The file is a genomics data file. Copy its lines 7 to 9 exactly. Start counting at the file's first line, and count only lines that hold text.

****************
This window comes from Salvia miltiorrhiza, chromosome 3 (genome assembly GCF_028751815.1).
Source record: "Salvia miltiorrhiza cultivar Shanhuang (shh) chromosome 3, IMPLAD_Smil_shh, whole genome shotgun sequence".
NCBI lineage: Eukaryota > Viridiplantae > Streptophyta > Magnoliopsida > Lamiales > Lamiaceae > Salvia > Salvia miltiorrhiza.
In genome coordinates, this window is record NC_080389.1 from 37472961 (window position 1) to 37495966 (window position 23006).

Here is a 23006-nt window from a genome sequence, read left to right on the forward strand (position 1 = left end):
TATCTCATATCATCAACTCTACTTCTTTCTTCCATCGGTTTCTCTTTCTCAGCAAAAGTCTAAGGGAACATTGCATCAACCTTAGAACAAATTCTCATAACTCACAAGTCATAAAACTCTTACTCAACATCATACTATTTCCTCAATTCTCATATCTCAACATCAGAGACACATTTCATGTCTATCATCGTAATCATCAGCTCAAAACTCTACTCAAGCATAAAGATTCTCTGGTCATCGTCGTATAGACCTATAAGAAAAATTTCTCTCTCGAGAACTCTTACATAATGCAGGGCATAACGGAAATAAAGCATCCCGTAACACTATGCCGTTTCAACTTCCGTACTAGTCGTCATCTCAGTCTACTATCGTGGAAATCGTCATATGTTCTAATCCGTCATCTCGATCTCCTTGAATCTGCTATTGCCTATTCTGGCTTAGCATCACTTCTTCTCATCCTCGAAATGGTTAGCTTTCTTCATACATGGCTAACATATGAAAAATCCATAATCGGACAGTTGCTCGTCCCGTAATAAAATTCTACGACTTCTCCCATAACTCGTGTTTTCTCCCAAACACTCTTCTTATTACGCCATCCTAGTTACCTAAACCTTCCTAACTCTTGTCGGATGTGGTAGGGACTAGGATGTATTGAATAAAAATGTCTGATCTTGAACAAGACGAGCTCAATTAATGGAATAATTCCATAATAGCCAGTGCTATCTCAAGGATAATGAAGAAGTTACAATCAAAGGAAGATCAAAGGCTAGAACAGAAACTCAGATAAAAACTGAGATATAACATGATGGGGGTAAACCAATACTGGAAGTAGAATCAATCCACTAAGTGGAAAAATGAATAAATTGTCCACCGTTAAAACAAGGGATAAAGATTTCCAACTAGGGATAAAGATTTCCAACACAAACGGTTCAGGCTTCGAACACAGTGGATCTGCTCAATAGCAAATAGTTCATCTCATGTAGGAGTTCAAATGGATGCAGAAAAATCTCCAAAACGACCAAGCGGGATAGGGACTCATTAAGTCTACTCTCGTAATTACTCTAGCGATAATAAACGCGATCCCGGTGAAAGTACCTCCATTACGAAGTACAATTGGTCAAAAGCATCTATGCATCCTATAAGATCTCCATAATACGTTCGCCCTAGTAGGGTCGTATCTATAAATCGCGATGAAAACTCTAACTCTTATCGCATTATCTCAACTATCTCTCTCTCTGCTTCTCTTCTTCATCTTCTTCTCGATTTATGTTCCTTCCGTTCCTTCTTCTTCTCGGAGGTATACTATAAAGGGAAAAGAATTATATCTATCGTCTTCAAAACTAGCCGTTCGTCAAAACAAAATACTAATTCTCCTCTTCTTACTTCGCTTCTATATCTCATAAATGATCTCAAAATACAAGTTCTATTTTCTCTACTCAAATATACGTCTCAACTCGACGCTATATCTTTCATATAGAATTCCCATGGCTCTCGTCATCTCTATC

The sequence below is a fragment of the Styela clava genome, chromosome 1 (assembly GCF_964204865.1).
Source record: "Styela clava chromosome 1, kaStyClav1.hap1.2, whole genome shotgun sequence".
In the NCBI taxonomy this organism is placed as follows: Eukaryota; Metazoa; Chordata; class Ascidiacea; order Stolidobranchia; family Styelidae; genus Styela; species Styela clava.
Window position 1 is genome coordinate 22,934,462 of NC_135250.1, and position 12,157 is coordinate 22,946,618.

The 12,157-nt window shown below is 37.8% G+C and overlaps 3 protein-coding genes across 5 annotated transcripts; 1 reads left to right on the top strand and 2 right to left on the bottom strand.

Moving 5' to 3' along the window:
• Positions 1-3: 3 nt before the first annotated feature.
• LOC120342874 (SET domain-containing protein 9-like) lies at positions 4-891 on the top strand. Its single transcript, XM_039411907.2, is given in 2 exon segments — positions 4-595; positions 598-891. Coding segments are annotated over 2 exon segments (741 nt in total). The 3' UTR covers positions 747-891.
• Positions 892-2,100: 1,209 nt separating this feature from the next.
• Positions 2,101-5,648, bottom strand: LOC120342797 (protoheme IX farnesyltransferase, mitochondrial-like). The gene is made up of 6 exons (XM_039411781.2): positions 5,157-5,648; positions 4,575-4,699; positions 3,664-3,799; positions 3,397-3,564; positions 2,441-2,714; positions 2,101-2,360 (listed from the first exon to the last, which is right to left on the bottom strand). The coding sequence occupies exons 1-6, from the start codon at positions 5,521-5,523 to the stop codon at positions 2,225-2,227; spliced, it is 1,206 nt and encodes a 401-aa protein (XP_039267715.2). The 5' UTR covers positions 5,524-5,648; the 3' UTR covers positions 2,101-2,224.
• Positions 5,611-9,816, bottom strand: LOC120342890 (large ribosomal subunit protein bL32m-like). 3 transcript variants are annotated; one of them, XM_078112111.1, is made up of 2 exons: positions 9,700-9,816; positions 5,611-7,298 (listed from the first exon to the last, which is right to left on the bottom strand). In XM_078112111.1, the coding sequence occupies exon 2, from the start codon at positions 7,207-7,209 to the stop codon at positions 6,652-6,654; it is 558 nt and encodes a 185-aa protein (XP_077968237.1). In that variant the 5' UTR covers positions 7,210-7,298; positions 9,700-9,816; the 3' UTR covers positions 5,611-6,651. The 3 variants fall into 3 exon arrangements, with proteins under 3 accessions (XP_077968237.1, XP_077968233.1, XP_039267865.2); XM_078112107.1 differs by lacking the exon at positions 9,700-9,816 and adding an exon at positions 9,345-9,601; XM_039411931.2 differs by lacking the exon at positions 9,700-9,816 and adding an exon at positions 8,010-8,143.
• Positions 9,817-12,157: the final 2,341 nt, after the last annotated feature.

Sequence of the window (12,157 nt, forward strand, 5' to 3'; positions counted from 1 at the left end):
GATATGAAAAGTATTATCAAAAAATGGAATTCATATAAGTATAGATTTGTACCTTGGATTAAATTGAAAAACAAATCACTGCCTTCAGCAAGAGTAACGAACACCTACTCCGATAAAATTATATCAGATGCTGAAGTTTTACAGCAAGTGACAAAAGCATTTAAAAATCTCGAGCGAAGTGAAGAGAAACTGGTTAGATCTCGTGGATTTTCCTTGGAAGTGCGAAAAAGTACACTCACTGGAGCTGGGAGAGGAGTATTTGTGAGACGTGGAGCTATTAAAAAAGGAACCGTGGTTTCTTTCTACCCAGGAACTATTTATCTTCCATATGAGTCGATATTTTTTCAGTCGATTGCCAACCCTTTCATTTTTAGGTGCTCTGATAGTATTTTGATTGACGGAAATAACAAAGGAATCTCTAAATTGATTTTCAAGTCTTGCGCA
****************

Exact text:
The sequence below is a fragment of the Styela clava genome, chromosome 1 (assembly GCF_964204865.1).
Source record: "Styela clava chromosome 1, kaStyClav1.hap1.2, whole genome shotgun sequence".
In the NCBI taxonomy this organism is placed as follows: Eukaryota; Metazoa; Chordata; class Ascidiacea; order Stolidobranchia; family Styelidae; genus Styela; species Styela clava.